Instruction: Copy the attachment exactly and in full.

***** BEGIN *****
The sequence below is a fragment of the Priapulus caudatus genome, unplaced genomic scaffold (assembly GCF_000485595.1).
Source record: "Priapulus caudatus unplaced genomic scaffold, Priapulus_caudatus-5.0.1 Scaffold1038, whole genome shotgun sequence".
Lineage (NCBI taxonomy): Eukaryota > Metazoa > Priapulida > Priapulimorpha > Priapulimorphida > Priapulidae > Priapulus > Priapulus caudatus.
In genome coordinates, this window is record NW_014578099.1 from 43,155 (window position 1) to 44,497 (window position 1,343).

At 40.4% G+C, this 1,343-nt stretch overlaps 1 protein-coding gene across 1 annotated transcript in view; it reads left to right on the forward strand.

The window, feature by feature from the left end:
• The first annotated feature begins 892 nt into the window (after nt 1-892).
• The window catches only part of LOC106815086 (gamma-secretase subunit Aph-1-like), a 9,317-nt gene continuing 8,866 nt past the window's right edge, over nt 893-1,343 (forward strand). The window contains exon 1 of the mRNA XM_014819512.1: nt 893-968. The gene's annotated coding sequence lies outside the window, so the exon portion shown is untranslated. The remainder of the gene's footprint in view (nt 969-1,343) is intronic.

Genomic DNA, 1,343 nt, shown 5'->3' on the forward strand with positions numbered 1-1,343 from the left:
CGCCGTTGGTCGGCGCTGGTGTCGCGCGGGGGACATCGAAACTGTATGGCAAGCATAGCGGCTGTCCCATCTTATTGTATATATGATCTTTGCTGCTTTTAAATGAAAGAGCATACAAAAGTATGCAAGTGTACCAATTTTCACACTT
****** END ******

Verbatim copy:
The sequence below is a fragment of the Priapulus caudatus genome, unplaced genomic scaffold (assembly GCF_000485595.1).
Source record: "Priapulus caudatus unplaced genomic scaffold, Priapulus_caudatus-5.0.1 Scaffold1038, whole genome shotgun sequence".
Lineage (NCBI taxonomy): Eukaryota > Metazoa > Priapulida > Priapulimorpha > Priapulimorphida > Priapulidae > Priapulus > Priapulus caudatus.
In genome coordinates, this window is record NW_014578099.1 from 43,155 (window position 1) to 44,497 (window position 1,343).

At 40.4% G+C, this 1,343-nt stretch overlaps 1 protein-coding gene across 1 annotated transcript in view; it reads left to right on the forward strand.

The window, feature by feature from the left end:
• The first annotated feature begins 892 nt into the window (after nt 1-892).
• The window catches only part of LOC106815086 (gamma-secretase subunit Aph-1-like), a 9,317-nt gene continuing 8,866 nt past the window's right edge, over nt 893-1,343 (forward strand). The window contains exon 1 of the mRNA XM_014819512.1: nt 893-968. The gene's annotated coding sequence lies outside the window, so the exon portion shown is untranslated. The remainder of the gene's footprint in view (nt 969-1,343) is intronic.

Genomic DNA, 1,343 nt, shown 5'->3' on the forward strand with positions numbered 1-1,343 from the left:
CGCCGTTGGTCGGCGCTGGTGTCGCGCGGGGGACATCGAAACTGTATGGCAAGCATAGCGGCTGTCCCATCTTATTGTATATATGATCTTTGCTGCTTTTAAATGAAAGAGCATACAAAAGTATGCAAGTGTACCAATTTTCACACTT